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Examiner
  • Artist in residence

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  • Englewood has a secret.
    “I believe we might be the best kept secret in Independence,” said longtime Independence resident and modern day Renaissance man Russ Lawrence, who came up with the idea of Englewood's popular Third Fridays four years ago.
    “Downtown Kansas City had First Fridays, and I thought it was such a great idea. We didn't want to do Second Fridays, because it was too close to First Fridays. So we came up with Third Fridays, and it's become an important part of the Englewood Art District.”
    Third Fridays – which take place on the third Friday of each month – allows Englewood artists, business owners and restaurants to show off their wares in a fashion that competes with the more established Kansas City once-a-month event.
    Much like the great and powerful Oz, Lawrence in Englewood's man behind the curtain – but don't fear him, revere him. Embrace him. Feel his passion and let it flow over you like the waters that you hear churning from the magnificent waterfall located in a postcard perfect garden and wedding venue behind his Changing Seasons Cottage Gallery, at 11014 E. Winner Road.
    He is an entrepreneur, a water color and acrylic artist, a jeweler and photographer.
    He throws clay, transforms odds and ends and broken bits of glass into Steampunk art and jewelry that you have to see to believe and is a master gardener who had his own segment on Fox 4 for nine years.
    But most of all, he is a dreamer.
    “I like to make dreams come true,” said Lawrence, a man who simply bristles with energy as he walks through his Changing Seasons. “I am a dream maker. I love to make dreams come true. I love every aspect of my life, and planning a wedding brings out the romantic in me.”
    The former foster care child, whose only friend as a youngster was his favorite toy – Green Dog – is now a much sought after wedding planner, who attracted national attention when he orchestrated the wedding for Boston Red Sox pitcher Clay Buchholz at Trump National Golf Course in California a few years back.
    To make sure the wedding, which had a magnificent Pacific Ocean, view was perfect, Lawrence had the event's 700 roses driven from Independence to Los Angeles.
    “I know that people read about my weddings – like the one we did for Clay Buchholz and think, 'I can't afford him.' Well, yes you can.”
    Inside his office in Changing Seasons, he turns on a slide show that features some of the weddings he created in a magical garden that he says is Independence's lone botanical garden.
    Page 2 of 3 - It features hundreds upon hundreds of flowers, dazzling art work, a koi pond, creative dressing spaces for the bride and groom and the waterfall that anchors this living and breathing art creation. It even has a host, Einstein, a colorful green bullfrog.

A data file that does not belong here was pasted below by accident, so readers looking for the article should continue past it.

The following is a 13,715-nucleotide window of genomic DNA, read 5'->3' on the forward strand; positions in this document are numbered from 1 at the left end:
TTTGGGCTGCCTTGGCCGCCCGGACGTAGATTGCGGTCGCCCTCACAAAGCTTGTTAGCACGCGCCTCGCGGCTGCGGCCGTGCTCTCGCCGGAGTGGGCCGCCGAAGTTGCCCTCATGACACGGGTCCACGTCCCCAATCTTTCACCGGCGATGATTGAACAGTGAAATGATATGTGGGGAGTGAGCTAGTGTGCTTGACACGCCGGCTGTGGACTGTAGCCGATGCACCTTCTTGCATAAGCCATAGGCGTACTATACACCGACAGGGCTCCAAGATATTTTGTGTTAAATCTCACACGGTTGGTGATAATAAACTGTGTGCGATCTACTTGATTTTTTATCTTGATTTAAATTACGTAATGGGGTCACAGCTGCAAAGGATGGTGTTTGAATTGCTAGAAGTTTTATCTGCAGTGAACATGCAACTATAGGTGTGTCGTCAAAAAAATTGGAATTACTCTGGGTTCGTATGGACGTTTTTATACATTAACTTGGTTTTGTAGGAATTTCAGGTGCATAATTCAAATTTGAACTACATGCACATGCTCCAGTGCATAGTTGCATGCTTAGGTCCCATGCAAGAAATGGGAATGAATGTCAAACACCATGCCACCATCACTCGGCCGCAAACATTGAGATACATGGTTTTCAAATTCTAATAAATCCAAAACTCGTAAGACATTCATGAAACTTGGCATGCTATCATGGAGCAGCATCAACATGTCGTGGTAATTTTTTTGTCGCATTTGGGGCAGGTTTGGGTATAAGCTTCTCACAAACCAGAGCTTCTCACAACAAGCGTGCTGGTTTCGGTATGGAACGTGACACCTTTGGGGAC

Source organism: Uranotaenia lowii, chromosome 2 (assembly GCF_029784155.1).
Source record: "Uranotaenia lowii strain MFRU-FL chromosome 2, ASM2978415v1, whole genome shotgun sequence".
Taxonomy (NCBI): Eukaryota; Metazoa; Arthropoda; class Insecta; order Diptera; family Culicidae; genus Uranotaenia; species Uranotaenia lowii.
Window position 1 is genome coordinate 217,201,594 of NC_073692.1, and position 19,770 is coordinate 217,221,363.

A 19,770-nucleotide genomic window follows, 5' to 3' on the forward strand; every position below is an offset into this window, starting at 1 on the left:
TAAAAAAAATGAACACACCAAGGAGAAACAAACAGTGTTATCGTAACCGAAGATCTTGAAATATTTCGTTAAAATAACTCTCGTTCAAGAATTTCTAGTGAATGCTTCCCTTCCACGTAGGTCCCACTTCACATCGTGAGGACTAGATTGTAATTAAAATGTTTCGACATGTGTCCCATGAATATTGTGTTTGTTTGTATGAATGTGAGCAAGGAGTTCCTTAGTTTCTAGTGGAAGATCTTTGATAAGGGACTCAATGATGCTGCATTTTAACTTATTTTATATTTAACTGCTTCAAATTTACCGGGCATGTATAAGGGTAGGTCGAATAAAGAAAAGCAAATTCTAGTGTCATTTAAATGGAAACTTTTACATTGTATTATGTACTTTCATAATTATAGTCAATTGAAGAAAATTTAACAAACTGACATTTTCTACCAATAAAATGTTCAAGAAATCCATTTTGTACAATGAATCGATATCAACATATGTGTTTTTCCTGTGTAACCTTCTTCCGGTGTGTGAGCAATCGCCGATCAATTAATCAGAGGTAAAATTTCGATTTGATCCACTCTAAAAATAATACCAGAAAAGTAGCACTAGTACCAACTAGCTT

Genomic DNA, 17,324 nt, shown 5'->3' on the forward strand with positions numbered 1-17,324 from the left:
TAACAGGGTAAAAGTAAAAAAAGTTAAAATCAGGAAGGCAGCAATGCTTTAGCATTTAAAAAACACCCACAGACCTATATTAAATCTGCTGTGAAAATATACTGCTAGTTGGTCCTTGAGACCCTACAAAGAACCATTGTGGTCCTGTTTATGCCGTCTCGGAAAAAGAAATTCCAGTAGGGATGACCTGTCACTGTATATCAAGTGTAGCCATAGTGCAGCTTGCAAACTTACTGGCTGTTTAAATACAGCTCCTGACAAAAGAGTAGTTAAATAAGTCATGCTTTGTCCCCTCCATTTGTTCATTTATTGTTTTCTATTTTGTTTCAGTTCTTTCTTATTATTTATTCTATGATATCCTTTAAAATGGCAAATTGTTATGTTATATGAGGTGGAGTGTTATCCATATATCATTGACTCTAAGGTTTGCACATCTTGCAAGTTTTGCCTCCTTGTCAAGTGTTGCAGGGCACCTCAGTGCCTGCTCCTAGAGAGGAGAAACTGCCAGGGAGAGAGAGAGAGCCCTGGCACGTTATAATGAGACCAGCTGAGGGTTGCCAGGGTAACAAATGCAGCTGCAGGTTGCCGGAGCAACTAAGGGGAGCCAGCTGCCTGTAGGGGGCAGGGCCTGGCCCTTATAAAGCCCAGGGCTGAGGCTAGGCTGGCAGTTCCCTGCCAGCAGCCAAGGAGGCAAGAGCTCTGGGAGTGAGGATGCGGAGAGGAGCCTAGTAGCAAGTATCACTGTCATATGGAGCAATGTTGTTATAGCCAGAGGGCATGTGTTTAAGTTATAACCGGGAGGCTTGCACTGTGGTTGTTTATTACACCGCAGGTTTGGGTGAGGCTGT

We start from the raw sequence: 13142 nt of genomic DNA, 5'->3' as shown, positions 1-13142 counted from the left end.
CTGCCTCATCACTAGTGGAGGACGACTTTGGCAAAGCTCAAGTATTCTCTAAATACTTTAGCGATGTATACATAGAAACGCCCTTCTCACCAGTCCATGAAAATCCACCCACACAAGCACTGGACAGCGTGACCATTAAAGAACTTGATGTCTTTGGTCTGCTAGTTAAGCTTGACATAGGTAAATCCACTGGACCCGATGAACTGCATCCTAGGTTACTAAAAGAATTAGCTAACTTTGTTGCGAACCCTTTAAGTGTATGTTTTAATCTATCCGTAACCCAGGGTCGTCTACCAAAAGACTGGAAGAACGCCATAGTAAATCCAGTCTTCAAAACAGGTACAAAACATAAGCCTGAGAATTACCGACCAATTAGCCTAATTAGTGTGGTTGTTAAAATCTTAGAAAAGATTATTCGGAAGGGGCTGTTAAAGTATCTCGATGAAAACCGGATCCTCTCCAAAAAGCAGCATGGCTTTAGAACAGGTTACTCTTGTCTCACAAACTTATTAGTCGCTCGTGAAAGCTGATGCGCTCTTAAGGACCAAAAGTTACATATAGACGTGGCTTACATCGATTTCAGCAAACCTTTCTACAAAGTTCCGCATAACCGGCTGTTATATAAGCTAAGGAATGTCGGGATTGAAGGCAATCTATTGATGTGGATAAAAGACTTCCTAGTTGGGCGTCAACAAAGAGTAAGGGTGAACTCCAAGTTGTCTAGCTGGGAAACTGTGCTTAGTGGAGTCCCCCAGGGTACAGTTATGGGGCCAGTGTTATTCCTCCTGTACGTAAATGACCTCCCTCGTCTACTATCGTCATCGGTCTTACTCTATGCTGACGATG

“He just showed up one day,” Lawrence said, “and called the garden home. And we are so happy to have him.”
    Home is an important concept to Lawrence, who lives at the Changing Seasons Gallery.
    “Basically, I am just a big kid at heart,” said Lawrence, who survived a foster care system that left him feeling alone and afraid.
    “When I was a child, I had a pencil. That was it. That was my only way to express myself. I would crawl under my bed and draw on the wall – and I had no fear, because I knew no one would ever see it. Because I had no childhood, I feel like I am living my childhood dreams now.”
    He wants to share those dreams with the community he has called home for more than 20 years.
    “I was born in St. Louis, on Aug. 11 at 11 p.m. and I weighed 11 pounds,” he said, chuckling. “I was part of the foster care system for many years, and I remember how I never had a toy for Christmas. And I can't stand to think about kids without toys for Christmas today, so I started Janey's Toys.”
    The program is named after his aunt, Janey Lawrence, who adopted Lawrence and quickly became one of the guiding lights in his life.
    “We collected more than 5,000 toys for area foster children last year,” Lawrence said, with a touch of pride in his voice. “My mom would be so proud.”
    She would also be proud of the simple fact that she is a part of every wedding Lawrence creates and orchestrates.
    “This might be the one bouquet people look over at a wedding showcase, because it is not the most colorful,” Lawrence said, grabbing the muted bouquet from a shelf in his office. “It's entirely made of paper. Janey loved Harlequin romances, and these petals are part of the pages of her books. These are part of the love letter grandpa wrote to grandma during World War I and these are the dress patterns from the sundress that my mom wore on her wedding day.”
    They are held together by a handle that features three spoons that belonged to Lawrence's grandmother.
    He has also created a special necklace that features a piece of an ornate China plate that might have belonged to loved ones.
    Page 3 of 3 - “That way,” he said, “they can always be close to your heart.”
    Englewood is so close to Lawrence's heart, you can hear the rhythmic beating. The close-knit artistic community is yin to his yang.
    “We wouldn't have Third Fridays or the Englewood Art District without Russ,” said Tom McPherson, a wood carver whose “futuristic/prehistoric” carvings can be found in Mechanical Monkey. “He's a special guy, whether he's helping someone with a charitable event or creating a wedding that will never be forgotten or a piece of art work that will never fade into the background. We are so lucky to have him as a part of our community.”
    To contact Lawrence about a wedding or business event at Changing Seasons Cottage Gardens, call 816-252-3372, and there is never a charge to visit the garden.
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